We considered the contemporary fluctuation in snow accumulation. We used a 21 year subset of data from the European Centre for Medium-range Weather Forecasting (ECMWF) climate model reanalyses (ERA-40) to estimate changes in net snow accumulation (precipitation minus evaporation) for the period 1979–2001. Prior to this epoch, the ERA-40 data is known to be less certain (Marshall 2003). From the subset, we calculated the longest-term mean accumulation rate (MAR) across the entire Antarctic ice sheet. As a check, we compared the MAR to a map of net snow accumulation (NSA) computed from an interpolation of in situ records (Vaughan et al. 1999). The MAR for Antarctica was 373 mm snow yr−1 and the root mean square departure of the MAR of the 21 separate drainage basins from the NSA record was 110 mm yr−1of snow . It is important to note that, since the NSA record incorporates data representative of fluctuations over a range of timescales, there is no reason it should match the ERA-40 MAR, directly. Because contemporary fluctuations in accumulation will affect a change in ice sheet volume only if they depart from the long-term mean (Van der Veen 1993), we differenced the average ERA-40 accumulation rate over the period of our satellite survey (1992–2001) from the MAR to estimate the component of Antarctic elevation change due to snowfall (figure 3 and table 1). This comparison differs from that of (Davis et al. 2005); that survey failed to account for the long-term MAR.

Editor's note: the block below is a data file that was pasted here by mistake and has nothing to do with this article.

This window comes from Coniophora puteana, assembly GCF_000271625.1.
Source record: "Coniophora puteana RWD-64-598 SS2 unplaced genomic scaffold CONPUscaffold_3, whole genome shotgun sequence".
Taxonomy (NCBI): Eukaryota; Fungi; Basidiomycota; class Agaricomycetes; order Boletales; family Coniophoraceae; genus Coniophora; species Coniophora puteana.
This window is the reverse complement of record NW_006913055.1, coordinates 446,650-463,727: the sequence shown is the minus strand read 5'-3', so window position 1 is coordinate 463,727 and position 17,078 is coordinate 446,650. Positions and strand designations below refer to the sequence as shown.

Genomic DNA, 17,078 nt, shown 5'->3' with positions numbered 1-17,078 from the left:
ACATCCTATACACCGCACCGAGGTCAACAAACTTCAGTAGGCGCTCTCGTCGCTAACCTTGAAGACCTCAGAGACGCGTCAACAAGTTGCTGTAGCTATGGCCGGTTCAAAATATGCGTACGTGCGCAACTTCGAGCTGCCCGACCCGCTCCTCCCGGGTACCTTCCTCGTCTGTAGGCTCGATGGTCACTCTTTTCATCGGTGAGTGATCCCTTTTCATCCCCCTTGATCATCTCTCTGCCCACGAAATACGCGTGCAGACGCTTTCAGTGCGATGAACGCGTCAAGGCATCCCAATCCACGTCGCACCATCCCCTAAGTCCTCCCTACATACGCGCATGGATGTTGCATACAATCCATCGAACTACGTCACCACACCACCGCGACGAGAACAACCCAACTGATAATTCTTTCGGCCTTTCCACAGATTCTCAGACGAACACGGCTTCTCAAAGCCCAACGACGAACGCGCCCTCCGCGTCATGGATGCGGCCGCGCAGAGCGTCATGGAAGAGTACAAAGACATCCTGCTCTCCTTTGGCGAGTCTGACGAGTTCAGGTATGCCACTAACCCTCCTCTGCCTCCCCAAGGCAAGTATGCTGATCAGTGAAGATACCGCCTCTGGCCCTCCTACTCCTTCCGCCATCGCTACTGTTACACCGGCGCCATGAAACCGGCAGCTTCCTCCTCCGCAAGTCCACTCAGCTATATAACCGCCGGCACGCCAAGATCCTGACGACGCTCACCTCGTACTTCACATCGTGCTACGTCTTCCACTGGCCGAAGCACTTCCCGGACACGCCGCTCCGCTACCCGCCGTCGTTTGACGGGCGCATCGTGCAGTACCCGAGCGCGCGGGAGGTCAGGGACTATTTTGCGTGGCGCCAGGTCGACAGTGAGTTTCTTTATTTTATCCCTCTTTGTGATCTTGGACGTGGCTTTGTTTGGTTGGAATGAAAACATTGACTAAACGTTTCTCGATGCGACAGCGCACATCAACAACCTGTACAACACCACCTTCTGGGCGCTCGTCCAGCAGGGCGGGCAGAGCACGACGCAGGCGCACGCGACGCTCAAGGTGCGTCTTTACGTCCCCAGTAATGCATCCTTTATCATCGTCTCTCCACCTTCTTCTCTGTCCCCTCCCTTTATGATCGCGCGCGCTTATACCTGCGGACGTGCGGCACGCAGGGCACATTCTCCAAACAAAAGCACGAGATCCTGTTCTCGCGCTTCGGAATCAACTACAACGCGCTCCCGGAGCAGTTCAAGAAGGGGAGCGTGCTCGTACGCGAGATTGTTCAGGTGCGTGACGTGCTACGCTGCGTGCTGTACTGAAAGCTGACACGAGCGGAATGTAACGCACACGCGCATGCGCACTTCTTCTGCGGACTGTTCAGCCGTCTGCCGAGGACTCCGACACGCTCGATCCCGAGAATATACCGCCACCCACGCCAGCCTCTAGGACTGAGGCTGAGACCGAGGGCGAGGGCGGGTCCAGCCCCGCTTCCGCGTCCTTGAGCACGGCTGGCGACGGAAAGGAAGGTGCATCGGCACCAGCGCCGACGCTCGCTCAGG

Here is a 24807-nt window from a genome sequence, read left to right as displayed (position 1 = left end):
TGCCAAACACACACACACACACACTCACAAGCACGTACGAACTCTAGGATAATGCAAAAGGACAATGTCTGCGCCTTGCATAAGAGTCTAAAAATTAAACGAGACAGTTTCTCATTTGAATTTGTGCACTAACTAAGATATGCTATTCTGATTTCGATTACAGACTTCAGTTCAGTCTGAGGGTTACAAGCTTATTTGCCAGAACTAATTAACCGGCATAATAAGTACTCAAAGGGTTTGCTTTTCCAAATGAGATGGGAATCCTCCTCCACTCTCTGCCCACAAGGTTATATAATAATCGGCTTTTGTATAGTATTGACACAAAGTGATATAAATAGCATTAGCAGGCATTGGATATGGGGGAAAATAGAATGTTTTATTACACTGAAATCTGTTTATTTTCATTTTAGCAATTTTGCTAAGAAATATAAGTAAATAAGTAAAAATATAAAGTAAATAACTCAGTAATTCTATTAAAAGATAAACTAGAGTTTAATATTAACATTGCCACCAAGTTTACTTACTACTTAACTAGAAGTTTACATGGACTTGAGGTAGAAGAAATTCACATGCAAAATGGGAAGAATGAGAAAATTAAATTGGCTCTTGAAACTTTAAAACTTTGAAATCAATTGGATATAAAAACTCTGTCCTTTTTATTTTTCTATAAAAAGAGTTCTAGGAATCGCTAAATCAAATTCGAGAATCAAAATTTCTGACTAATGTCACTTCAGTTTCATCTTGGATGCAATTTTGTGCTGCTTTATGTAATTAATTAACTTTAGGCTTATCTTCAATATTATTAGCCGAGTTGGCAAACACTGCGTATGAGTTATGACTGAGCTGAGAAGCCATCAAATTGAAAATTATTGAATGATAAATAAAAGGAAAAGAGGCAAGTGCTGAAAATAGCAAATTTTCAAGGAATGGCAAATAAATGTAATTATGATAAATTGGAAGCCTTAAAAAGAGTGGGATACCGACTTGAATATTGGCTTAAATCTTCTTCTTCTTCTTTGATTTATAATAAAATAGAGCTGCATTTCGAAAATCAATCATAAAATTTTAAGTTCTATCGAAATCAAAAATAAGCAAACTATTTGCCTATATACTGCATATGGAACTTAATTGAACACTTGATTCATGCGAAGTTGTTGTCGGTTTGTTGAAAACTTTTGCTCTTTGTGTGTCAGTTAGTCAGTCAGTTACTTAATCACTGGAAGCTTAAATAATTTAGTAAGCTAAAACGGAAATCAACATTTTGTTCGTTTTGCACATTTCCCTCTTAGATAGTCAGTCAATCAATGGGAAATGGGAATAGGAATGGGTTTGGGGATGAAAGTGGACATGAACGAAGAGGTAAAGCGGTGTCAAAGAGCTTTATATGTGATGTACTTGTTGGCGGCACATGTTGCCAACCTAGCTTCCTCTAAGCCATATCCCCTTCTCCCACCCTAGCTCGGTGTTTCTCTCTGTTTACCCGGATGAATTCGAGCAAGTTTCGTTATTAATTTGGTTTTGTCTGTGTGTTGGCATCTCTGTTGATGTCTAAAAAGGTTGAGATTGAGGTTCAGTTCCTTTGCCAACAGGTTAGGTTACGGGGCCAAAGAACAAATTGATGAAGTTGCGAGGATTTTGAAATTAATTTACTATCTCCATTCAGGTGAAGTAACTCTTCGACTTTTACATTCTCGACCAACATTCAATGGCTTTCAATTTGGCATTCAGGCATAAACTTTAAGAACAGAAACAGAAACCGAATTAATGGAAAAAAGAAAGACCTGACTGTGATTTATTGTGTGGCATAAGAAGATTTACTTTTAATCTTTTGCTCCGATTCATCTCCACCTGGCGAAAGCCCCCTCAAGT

Figure 3

1992–2001 departure in accumulation rate from the long-term (1979–2001) mean.

The ERA-40 snowfall departure (figure 3) matches poorly the elevation change recorded over the same period (figure 1). While it is possible that none of the elevation change is due to a contemporary snowfall fluctuation, there is good evidence to suppose that, for instance, growth of Dyer Plateau at the Antarctic Peninsula is through precisely that mechanism (Thompson et al. 1994). In fact, the sharp boundary in elevation change across Dyer plateau (figure 1) falls on the drainage divide between the east and west coasts of the peninsula, where precipitation gradients are known to be strong (Turner et al. 2002). Elsewhere, the coastal growth of Dronning Maud Land is represented in the ERA-40 data, but the growth of Wilkes Land is not. Making a direct comparison of the snowfall departure and elevation change for all Antarctic basins reveals the scale of dissimilarity (figure 4); there is little, if any, closure between the two data sets. It seems likely that the ERA-40 data are of too short a duration to capture slight departures in accumulation from the long-term mean and, in consequence, the data are of little use in ascribing a density to the elevation fluctuations (figure 1).